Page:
#3: How do you define and determine the best ways to deal with cloud abuse? The Cloud Security Alliance defines cloud abuse as “a bad guy using a cloud service to break an encryption key too difficult to crack on a standard computer. Another example might be a malicious hacker using cloud servers to launch a DDoS attack, propagate malware, or share pirated software.” 

#2: What cloud technologies are being shared, and with whom? Cloud service providers often share infrastructure, platforms and applications to deliver their services in a scalable way.

“Whether it’s the underlying components that make up this infrastructure (e.g. CPU caches, GPUs, etc.) that were not designed to offer strong isolation properties for a multi-tenant architecture (IaaS), re-deployable platforms (PaaS), or multi-customer applications (SaaS), the threat of shared vulnerabilities exists in all delivery models,” writes the Cloud Security Alliance.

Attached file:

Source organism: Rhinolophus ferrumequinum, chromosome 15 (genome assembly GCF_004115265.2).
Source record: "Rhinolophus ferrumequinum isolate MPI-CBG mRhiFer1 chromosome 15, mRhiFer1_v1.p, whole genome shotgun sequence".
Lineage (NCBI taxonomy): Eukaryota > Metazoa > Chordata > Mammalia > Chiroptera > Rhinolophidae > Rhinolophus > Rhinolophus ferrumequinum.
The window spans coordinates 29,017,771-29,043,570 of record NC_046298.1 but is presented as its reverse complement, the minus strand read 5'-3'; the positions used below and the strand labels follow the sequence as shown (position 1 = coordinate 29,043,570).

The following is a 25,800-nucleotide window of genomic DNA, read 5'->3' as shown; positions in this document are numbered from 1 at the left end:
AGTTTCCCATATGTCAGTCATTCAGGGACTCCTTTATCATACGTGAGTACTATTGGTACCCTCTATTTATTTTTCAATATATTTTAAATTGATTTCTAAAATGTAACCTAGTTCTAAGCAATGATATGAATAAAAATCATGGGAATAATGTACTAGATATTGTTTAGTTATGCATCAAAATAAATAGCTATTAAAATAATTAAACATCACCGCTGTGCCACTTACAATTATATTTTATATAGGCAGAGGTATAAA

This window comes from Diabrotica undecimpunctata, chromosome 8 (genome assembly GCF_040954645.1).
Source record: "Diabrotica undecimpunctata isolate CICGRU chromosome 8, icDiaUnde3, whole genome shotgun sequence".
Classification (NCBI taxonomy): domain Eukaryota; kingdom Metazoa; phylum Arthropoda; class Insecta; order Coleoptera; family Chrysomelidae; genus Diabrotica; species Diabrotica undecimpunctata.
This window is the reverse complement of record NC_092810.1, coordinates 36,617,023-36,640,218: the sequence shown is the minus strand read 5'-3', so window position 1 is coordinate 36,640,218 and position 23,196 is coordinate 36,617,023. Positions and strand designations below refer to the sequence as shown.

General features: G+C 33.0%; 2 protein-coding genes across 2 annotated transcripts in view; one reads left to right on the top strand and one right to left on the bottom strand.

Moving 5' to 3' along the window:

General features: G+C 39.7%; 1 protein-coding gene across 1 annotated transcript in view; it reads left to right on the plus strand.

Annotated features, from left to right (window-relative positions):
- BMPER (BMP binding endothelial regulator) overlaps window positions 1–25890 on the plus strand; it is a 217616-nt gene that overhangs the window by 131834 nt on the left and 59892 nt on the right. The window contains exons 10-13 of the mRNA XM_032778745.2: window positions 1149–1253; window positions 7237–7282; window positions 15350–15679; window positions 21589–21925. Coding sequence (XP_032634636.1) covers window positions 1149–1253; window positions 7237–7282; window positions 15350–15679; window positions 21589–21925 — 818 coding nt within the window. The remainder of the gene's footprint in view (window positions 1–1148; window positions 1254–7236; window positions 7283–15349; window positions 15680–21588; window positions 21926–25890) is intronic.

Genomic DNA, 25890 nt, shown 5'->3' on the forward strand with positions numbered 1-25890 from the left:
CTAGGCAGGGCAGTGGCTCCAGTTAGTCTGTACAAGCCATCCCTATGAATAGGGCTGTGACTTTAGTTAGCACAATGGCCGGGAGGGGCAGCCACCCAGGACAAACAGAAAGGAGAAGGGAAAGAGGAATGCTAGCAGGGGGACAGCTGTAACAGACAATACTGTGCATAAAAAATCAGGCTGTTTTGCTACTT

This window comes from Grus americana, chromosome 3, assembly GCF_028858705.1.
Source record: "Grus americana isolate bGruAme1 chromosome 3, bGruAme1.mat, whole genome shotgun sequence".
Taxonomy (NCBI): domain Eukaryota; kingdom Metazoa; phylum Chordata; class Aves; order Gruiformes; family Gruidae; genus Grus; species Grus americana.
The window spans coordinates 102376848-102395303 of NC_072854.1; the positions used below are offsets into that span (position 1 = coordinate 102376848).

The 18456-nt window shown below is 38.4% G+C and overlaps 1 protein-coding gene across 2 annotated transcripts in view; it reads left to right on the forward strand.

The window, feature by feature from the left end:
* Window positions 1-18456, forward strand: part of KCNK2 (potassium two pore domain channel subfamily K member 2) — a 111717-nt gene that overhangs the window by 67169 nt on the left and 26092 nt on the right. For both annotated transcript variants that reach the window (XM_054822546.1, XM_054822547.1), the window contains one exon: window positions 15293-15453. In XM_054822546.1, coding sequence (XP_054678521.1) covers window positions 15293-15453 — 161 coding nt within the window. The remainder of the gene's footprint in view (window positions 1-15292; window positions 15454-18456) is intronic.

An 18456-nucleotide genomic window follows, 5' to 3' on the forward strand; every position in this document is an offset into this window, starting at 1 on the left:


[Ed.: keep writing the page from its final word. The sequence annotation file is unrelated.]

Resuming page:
#1: Are you using the right tools? 60 percent of UK IT managers surveyed by The Register‘s cloud survey said they were using VPN connections, but only 34 percent said they were using cloud firewalls or encrypting data at rest. “The numbers continued to drop in regards to other preventative measures until the bottom of the list where only 15 percent percent said they were using obfuscation or tokenization of sensitive data,” The Register reported.

How do you secure your cloud applications? How many cloud-based apps are your employees using today?

Follow me on Twitter at @Pat_Patterson_V